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Shipping & Shipbuilding

Hyundai Heavy uneasy ahead of EU decision despite $2.5 bn orders

EU unlikely to approve Hyundai’s acquisition of Daewoo; little immediate impact seen despite concerns over losing competitiveness

By Jan 11, 2022 (Gmt+09:00)

An LNG-powered container ship built by Hyundai Heavy Industries Group (Courtesy of KSOE)
An LNG-powered container ship built by Hyundai Heavy Industries Group (Courtesy of KSOE)

South Korea’s Hyundai Heavy Industries Group grew more concerned ahead of the European Union’s decision on the combination of the world’s two largest shipbuilders – Hyundai Heavy Industries Co. and Daewoo Shipbuilding & Marine Engineering Co. – even as the group bagged $2.5 billion orders in the first ten days of the year.

The EU Commission is scheduled to conclude whether to approve Hyundai’s acquisition of Daewoo by Jan. 20 and the commission is likely to veto the proposed deal due to monopoly concerns, according to South Korea’s government and industry sources.

The potential rejection is unlikely to hurt the world’s biggest shipbuilding group much since it continued to win major orders, but the group may miss opportunities for the economy of scale, the sources said.


Korea Shipbuilding & Offshore Engineering Co. (KSOE), Hyundai Heavy Industries Group’s intermediate holding company, said on Monday that it signed a total of 1.3 trillion won ($1.1 billion) contracts. It is set to build four 16,000 twenty-foot equivalent unit (TEU) container ships with dual-fuel engines, a 174,000-cubic-meter liquefied natural gas (LNG) carrier and three 2,500 TEU container ships.

KSOE has secured $2.5 billion deals so far this year, a 14.3% of its target of $17.4 billion for 2022, with 1.7 trillion won orders inked last week for 10 vessels including such an LNG tanker. That defied global market researcher Clarkson Research Service’s forecast that new ship orders will decline 23.3% to 36 million compensated gross tonnage (CGT).

Most orders won by KSOE are for eco-friendly vessels. The shipbuilder is slated to build 10 large container ships of 16,000 TEU and all of them will be equipped with dual-fuel engines that use diesel, as well as LNG and methanol to reduce greenhouse gas emissions.

“Shipping companies are advancing their order plans since prices of eco-friendly ships are expected to keep rising,” said a KSOE source.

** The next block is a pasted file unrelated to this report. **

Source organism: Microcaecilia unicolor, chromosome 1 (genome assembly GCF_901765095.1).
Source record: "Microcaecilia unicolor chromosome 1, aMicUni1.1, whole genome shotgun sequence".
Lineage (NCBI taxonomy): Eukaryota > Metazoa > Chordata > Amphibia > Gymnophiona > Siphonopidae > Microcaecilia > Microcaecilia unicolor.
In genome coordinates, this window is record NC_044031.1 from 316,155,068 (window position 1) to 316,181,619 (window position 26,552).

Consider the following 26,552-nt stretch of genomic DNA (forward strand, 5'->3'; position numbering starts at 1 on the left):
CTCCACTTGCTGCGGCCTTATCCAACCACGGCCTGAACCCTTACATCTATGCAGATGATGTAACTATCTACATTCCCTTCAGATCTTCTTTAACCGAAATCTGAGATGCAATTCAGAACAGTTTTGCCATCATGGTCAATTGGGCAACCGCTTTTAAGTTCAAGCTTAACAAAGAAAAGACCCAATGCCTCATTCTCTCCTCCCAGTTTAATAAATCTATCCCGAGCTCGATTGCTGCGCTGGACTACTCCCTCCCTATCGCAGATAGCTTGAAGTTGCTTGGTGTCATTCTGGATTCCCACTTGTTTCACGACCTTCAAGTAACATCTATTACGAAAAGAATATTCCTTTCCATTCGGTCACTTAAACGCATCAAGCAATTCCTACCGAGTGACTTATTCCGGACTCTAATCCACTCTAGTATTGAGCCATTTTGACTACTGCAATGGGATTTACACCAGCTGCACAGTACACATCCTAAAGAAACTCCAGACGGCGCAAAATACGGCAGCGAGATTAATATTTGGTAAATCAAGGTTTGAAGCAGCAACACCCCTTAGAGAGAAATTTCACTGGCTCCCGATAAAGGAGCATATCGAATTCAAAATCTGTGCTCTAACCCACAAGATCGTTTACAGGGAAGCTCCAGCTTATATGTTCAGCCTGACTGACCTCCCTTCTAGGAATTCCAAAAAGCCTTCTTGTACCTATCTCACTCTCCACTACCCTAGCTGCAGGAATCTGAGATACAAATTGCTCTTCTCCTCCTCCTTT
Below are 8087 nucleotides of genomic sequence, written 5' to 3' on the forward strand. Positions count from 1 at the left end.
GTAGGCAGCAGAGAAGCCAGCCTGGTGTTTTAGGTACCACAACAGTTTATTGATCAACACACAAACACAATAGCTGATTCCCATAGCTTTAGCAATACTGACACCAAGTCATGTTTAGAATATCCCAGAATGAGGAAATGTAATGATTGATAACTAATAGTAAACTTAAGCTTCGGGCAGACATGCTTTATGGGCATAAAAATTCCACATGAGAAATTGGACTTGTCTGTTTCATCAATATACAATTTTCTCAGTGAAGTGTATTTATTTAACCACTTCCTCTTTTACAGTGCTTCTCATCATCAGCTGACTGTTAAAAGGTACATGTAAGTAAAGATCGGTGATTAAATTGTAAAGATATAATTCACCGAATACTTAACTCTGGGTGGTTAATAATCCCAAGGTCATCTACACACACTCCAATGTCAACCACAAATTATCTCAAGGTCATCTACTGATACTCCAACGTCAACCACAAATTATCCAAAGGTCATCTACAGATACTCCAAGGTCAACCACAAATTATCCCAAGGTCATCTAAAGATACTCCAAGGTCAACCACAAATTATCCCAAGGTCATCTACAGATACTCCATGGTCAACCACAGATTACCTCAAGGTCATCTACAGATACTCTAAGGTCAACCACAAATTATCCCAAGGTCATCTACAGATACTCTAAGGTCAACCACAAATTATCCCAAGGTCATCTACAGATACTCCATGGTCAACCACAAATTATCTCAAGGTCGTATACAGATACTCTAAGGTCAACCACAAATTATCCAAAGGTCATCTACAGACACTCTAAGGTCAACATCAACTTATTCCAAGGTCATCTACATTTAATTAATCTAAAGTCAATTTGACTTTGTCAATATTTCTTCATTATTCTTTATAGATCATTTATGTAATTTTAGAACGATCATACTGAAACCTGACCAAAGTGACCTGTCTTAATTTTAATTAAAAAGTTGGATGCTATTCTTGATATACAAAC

A series of major orders failed to ease Hyundai Heavy Industries Group’s worries since the EU’s decision will put its acquisition of Daewoo at risk of collapse. Hyundai in 2019 signed an agreement to acquire a 55.7% stake in Daewoo from the state-run Korea Development Bank (KDB) for 2 trillion won, alongside a pledge to inject 1.5 trillion won into Daewoo to buy the latter’s new shares.

The EU is likely to veto the tie-up or approve it only with conditions, for now, industry sources said. The authority is concerned that the combination will lead to monopoly problems such as price hikes since the two shipbuilders already dominated the global eco-friendly ship market with a combined market share of 60%.

Europe will be unhappy with the creation of a mega-shipbuilder since the region is home to container shipping giants including Maersk and MSC, as well as major ship parts makers such as MAN.

The EU was known to have made some requests to Hyundai Heavy Industries Group such as downsizing its LNG business.

“It is hard to accept such conditions,” said an industry source.

A potential collapse of the deal is unlikely to have an immediate impact on the two shipbuilders’ management, sources said. Hyundai will be able to use 1.5 trillion won set aside for Daewoo for new business such as autonomous ships and ammonia-powered vessels. Daewoo is, however, forced to seek help from creditors or find a new owner.
Daewoo Shipbuilding & Marine Engineering's shipyard
Daewoo Shipbuilding & Marine Engineering's shipyard

South Korea’s shipbuilding industry is expected to lose competitiveness in the long term if the EU does not approve the acquisition.

“The chronic overheated competition among Korean shipbuilders will not be resolved in the end,” said an executive at a domestic shipbuilder. “It will become difficult to improve bargaining power through economies of scale since we rely on Europe for source technology on core parts.”

Write to Jung-hwan Hwang at

Jongwoo Cheon edited this article.
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